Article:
Neoarchaean impact spherule layers in the Fortescue and Hamersley Groups, Western Australia: stratigraphic and depositional implications of re-correlation
Previously, two layers containing impact melt spherules, the Wittenoom spherule layer and the Carawine spherule layer, exposed in the main outcrop area and Oakover River area, respectively, of the Neoarchaean – Palaeoproterozoic Hamersley Basin of Western Australia, were correlated. Subsequent discovery and study of the Jeerinah spherule layer in the main outcrop area, as well as a new Carawine spherule layer exposure now suggest that the Carawine and Jeerinah spherule layers are correlates. The previous Wittenoom – Carawine correlation was based on the presence of spherules and sedimentological consistency: both layers comprise sediment gravity flows, and the Wittenoom spherule layer was interpreted as the downflow equivalent of the Carawine layer. However, the Jeerinah spherule layer also consists of sediment gravity flows, which could be related to the Carawine layer. Since all three layers reflect events triggered by oceanic impacts, these similarities are not surprising, but they do eliminate sedimentology as a correlation tool. However, two compositional trends suggest that the Carawine and Jeerinah layers are correlates: (i) the textures of their spherules are very similar and are distinctly different from the Wittenoom layer; and (ii) only the Carawine and Jeerinah layers contain irregular impact melt particles. The latter observation is strong evidence as irregular particles are unknown in any other early Precambrian spherule layers in Western Australia. While triggered by the same impact, it is unlikely that the Carawine and Jeerinah spherule layers were deposited by the same sediment gravity flows, as they contain very different intraclast populations.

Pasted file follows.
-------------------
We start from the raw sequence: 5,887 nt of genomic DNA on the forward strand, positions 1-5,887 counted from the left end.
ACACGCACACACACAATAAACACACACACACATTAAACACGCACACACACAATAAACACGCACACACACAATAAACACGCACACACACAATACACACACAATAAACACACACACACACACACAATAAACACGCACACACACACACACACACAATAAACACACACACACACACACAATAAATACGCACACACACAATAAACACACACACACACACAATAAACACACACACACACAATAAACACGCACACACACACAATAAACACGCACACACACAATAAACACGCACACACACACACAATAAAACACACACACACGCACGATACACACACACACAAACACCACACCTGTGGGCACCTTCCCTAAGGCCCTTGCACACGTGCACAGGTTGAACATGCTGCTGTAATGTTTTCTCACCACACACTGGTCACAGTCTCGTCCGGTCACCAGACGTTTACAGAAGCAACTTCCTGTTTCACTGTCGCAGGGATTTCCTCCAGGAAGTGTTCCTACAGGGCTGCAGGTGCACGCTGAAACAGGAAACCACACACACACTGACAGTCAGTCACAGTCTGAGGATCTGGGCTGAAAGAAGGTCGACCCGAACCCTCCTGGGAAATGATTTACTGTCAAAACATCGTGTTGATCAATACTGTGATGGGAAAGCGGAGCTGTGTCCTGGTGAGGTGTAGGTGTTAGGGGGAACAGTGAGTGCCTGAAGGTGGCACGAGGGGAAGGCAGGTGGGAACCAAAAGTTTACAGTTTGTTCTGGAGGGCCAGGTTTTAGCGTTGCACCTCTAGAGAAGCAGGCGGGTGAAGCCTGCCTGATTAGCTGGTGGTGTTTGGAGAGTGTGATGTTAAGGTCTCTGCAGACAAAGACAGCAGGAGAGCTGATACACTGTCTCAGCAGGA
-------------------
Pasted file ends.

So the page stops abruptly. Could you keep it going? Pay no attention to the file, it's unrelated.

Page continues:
Hassler, S.W., Bruce M. Simonson, D.Y. Sumner, and M. Murphy. 2005. "Neoarchaean impact spherule layers in the Fortescue and Hamersley Groups, Western Australia: stratigraphic and depositional implications of re-correlation." Australian Journal of Earth Sciences 52(4/5): 759-771.
Taylor & Francis
Australian Journal of Earth Sciences
Spherules (Geology), Meteorite craters, Asteroids--Collisions with Earth, Formations (Geology), Geology, Stratigraphic